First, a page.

Movie Review: LA Confidential (1997)

Director: Curtis Hanson

Writer: James Ellroy (novel) Brian Heigeland (screenplay)

Starring: Guy Pierce, Kevin Spacey, Russel Crowe, Kim Basinger

LA Confidential, simply put, is one of the most compelling, endlessly re-watchable thrillers of all time.  One thing that distinguishes this film from its rivals is the faithfulness to its source material.  I don’t mean the novel it was actually adapted from, James Elroy’s piece of the same name, which I haven’t read, I mean Dragnet (1952-9)Dragnet has its fingerprints all over the film, from the opening slightly satirical monologue delivered over a montage of scenes from the city, to the way the story tends to take place in a series of interrogations.  However, this isn’t Dragnet, and modern audiences need a bit more nuance and a bit more honesty.  Not every interrogation ends in a fade out.  Some interrogations end in blood, some end in death, and some end in sex.

The interrogation that ends in sex is one of my favorite scenes in the movie.  Kim Basinger (who won Best Actress for her performance) blazes the screen with wit, honesty and intensity.  Her character Lynn Bracken distinguishes herself early as an intelligent and capable woman, but the world in which she works as a high-class call girl only values her sexuality.  So when Ed Exley (Guy Pierce) knocks on her door in the middle of the night, and passionately kisses her, she resists at first.  She even says “fucking me and fucking Bud White (Russel Crowe) aren’t the same thing you know?”  Upon hearing this, a statement that correctly judged Exley’s true motives, he simply persists, and power relationships being what they were in the 50’s, she has no choice but to succumb.  This quasi-rape scene spurs the film on to its conclusion, but more than just a plot point, it showcases in horrific microcosm one of the film’s central themes; that when the police outstep their bounds, they become indistinguishable from the criminals they fight against.

This theme is shone most obviously in the performance of Russel Crowe, who is stunning as veteran detective Bud White.  When we first see officer White, he interrupts a domestic dispute not by ringing a doorbell or pounding on the door, but by yanking the christmas decorations off their roof.  Though it turned out officer White was justified, as his actions did put at least a temporary halt to an ongoing case of domestic abuse, I wonder who was going to pay for the destroyed christmas decorations.  Later in the film, White executes a man, shooting him in the chest, before taking care to pull out a second gun and stage the crime scene.  Both White (Crowe) and Exley (Pierce) are weak and morally compromised in their own ways, but by the end, they must join together to reach a satisfactory conclusion.  This brings us back to Dragnet.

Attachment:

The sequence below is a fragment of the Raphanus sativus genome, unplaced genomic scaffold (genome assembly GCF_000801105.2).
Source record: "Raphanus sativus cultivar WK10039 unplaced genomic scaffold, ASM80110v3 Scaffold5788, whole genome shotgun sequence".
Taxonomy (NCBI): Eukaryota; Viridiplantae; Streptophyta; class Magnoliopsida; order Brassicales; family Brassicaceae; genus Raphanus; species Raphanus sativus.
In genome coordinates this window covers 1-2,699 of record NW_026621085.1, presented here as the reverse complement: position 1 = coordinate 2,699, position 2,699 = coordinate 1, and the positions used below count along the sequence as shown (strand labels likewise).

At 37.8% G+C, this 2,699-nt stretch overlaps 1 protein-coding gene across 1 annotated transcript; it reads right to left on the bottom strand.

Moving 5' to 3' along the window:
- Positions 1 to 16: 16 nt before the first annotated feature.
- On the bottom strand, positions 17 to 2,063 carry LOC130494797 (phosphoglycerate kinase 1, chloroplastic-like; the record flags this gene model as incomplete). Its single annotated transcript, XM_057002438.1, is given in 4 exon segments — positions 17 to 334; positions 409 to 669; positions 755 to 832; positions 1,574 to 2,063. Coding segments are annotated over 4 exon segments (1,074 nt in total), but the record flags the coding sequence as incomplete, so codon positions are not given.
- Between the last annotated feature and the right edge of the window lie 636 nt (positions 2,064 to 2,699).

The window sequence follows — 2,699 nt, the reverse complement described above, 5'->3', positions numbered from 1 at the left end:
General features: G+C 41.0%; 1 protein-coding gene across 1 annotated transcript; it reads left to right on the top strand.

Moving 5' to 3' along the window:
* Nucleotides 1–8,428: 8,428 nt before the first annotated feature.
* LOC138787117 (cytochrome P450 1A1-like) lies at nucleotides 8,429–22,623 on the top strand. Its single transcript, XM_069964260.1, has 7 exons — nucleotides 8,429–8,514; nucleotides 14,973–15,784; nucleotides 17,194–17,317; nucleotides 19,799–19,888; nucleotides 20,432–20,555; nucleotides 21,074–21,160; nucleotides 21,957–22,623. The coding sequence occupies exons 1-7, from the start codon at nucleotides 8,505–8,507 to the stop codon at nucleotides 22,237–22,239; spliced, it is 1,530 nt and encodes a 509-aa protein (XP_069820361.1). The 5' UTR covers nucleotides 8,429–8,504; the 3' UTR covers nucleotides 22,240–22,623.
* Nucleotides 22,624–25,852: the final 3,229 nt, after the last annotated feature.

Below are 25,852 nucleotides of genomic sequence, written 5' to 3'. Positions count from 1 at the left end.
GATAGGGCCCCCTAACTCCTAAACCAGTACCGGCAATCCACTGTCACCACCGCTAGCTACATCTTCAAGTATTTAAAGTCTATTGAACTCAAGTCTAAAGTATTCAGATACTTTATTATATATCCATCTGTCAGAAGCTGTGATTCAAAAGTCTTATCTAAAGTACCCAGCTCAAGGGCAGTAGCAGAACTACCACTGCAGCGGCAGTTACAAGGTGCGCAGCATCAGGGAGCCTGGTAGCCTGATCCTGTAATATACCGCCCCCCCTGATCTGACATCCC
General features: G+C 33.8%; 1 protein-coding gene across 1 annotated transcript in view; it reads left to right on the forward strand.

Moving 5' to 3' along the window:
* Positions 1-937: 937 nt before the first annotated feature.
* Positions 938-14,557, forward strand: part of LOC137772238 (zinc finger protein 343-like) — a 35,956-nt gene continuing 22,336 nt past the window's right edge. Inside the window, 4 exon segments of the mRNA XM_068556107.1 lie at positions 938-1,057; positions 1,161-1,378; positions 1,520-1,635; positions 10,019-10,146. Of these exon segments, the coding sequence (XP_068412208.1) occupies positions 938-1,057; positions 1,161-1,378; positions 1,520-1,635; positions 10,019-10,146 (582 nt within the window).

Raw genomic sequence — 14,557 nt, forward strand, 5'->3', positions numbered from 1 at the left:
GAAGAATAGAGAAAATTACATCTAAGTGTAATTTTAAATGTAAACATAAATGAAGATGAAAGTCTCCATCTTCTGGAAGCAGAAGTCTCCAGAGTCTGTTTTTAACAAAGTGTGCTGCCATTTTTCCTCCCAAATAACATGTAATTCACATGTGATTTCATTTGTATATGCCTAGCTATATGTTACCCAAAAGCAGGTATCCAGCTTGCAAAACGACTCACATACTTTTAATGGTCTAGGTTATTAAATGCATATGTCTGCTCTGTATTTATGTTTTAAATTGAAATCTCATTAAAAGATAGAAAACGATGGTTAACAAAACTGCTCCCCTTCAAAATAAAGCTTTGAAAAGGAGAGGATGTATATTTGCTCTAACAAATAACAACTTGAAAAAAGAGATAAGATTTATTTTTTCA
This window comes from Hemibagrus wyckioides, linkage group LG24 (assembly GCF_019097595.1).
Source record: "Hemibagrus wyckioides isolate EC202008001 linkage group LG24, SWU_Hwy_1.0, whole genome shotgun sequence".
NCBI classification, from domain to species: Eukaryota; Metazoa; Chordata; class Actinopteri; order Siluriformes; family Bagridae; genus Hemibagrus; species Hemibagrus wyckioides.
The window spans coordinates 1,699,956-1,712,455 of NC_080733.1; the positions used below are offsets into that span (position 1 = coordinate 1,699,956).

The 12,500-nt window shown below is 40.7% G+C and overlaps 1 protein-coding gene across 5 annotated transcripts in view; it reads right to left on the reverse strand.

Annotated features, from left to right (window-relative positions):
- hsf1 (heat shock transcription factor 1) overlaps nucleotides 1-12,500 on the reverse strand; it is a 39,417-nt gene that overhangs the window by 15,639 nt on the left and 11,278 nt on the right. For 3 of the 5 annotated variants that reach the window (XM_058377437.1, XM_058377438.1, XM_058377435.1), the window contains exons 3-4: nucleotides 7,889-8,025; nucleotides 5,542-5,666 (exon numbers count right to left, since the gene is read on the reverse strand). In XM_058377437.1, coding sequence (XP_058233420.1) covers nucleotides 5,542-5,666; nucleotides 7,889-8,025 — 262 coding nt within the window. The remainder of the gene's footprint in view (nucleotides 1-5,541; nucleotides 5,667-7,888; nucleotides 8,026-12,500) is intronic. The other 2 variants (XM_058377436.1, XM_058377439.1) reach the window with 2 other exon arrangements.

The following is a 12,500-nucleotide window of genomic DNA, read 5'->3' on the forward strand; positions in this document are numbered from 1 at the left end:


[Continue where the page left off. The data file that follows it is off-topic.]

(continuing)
Every episode of Dragnet ended with an arrest, showing that any mystery is solved and evil is punished, and though LA Confidential is definitely unconventional in most every respect, its ending draws everything together.  Through the masterful performance of everyone involved, particularly James Cromwell whom I believe should’ve won an oscar for his portrayal of Captain Dudley Smith, Curtis Hanson (Director) stitched together a remarkably compelling history lesson.  He shows through the slanted motives and animalistic desires of nearly each character involved, that nothing is exactly as it seems.

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Movie Review: LA Confidential (1997)

Poem: The Killing of a Horse (Sort Of)

The texture flits in and out

like a spark hog, I guess, I mean a spark that’s all

like “I’m totally a spark n’ shit,” sparking shit blue moon

tongue depressors, but you knew this would happen, or preternaturally

supposed the future as it occurs, but sometimes it’s like yesterday

by the Beatles isn’t my favorite, ‘cause it’s kind

of doughty, it’s probably cause you hit her, whichever one that was

I forget shit all the time, and my girlfriend is increasingly reluctant

to believe thee readily evident, repeatedly reticent

panoramic period ending the sentence, and then it starts

“Again, crackers!” crackers this time, cheerio that is

as in “that is,” a good pip, when you pop.

 

explicative pretense denied, bitches, this is my coaster

rain-soaked chinchilla prostitute in the future, a pig in every poke

on the literal use of terms, pejorative leaning Mamet monologue

you son of a bitch, the truth handles your ass or some shit